Question: "What is the origin of Christmas?"
Answer: Christmas is a popular December holiday celebrated by large numbers of people all around the world. It has long been known as the celebration of the birth of Jesus Christ, which occurred over 2,000 years ago. However, not all who celebrate the holiday do so with Jesus’ birth in mind. In fact, there are many traditions associated with Christmas that actually began as a part of pagan culture.
The exact date of Jesus’ birth is unknown, as the Bible does not give specifics as to the dates of either His birth or conception. But in the second century A.D., a Roman Christian historian named Sextus Julius Africanus calculated Jesus’ birthdate to be December 25 (nine months after Africanus believed Jesus was conceived). In spite of the assumptions made in Africanus’s line of thinking, the date was widely accepted.
At that time, Roman culture already celebrated a holiday on December 25: Saturnalia, the winter solstice. This tradition honored Saturn, the god of agriculture, and was celebrated with merriment, feasting, and gift giving. When Rome eventually instituted Christianity as the state religion in the fourth century, the Roman church converted Saturnalia to a Christian holiday in order to commemorate Jesus’ birth. Christians have celebrated it as such ever since.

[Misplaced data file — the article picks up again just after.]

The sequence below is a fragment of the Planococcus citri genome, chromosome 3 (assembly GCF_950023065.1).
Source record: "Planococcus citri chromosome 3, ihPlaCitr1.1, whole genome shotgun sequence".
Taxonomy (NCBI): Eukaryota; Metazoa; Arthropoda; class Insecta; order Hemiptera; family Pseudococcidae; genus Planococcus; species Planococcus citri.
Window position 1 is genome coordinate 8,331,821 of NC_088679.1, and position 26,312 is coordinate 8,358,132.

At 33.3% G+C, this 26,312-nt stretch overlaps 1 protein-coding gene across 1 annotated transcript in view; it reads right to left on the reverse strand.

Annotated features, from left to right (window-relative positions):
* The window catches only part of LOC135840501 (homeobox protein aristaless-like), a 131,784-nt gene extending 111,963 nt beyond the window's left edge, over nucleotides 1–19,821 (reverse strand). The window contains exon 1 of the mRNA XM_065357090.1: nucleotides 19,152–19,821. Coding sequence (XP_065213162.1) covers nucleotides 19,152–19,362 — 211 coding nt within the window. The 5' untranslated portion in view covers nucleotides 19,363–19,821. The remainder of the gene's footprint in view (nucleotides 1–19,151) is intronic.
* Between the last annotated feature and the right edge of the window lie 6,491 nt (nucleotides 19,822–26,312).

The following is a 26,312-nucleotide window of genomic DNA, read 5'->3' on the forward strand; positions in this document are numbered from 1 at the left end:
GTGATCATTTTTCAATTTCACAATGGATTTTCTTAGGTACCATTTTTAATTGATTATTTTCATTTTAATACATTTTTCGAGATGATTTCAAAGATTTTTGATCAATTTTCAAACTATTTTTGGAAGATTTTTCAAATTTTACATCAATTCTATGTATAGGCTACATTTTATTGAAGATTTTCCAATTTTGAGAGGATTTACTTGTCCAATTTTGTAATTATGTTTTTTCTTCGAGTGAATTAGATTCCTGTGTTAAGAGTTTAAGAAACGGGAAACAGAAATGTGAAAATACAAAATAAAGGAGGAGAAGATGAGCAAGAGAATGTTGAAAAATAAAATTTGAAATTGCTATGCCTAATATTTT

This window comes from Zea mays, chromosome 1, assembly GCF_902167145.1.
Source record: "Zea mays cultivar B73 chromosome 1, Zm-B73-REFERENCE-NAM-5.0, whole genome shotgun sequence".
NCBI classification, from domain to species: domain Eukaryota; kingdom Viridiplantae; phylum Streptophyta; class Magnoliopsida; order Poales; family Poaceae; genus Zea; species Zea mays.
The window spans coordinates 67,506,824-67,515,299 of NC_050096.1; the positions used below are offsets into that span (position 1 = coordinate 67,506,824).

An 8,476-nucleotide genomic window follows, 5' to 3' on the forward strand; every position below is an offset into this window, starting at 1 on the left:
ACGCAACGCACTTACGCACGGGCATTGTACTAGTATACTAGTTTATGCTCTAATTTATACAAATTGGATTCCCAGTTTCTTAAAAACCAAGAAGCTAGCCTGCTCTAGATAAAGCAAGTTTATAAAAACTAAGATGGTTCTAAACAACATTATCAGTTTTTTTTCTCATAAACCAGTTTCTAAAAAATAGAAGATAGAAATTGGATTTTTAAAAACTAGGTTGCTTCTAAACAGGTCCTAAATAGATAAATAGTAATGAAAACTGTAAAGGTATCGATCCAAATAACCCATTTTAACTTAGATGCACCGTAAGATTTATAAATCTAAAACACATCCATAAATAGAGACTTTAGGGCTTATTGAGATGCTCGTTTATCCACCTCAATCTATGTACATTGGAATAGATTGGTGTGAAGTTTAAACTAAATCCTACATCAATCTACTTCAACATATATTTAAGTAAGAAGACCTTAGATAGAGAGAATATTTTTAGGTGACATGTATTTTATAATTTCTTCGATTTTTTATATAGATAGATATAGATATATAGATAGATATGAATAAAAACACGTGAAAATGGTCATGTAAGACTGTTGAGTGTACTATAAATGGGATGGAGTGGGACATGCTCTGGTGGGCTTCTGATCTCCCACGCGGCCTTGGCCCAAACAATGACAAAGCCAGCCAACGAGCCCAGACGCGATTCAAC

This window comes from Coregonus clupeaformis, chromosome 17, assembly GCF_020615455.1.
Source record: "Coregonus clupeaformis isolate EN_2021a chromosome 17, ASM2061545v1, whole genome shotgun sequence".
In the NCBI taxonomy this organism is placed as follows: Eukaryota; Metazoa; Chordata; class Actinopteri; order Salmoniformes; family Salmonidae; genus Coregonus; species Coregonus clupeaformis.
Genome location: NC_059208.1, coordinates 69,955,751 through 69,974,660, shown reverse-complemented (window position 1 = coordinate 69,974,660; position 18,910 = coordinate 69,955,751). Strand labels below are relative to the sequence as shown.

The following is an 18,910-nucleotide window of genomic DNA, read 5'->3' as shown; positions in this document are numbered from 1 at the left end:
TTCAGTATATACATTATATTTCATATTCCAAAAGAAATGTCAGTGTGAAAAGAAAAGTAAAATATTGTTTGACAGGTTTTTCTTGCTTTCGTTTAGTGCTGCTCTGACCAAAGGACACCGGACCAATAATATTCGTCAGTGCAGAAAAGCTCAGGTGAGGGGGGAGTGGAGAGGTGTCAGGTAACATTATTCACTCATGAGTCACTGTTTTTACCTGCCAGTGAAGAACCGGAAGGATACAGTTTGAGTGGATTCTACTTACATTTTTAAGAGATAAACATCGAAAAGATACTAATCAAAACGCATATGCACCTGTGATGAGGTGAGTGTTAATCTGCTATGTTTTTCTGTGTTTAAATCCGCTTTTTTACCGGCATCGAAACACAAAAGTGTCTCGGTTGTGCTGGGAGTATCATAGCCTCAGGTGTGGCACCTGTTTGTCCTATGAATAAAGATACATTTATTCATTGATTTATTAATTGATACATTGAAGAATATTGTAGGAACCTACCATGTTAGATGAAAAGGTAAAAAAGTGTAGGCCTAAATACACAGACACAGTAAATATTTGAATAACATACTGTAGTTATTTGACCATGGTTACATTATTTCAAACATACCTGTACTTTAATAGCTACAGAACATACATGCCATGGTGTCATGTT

The question then becomes, “Since Christmas has its origins in pagan traditions, is it acceptable for Christians to celebrate it?” The fact remains that, although Christmas has some associations with a secular holiday, Christians still celebrate it to remember the birth of our Lord and Savior, Jesus Christ. It may be a matter of conscience for some, for as Paul states in 1 Corinthians 10:23: “‘Everything is permissible’—but not everything is beneficial. ‘Everything is permissible’—but not everything is constructive.” There are many others who believe the holiday has been redeemed due to the deeper meaning it has been given. These individuals continue to celebrate Christmas based on Paul’s words further on in the passage: “So whether you eat or drink or whatever you do, do it all for the glory of God” (verse 31).
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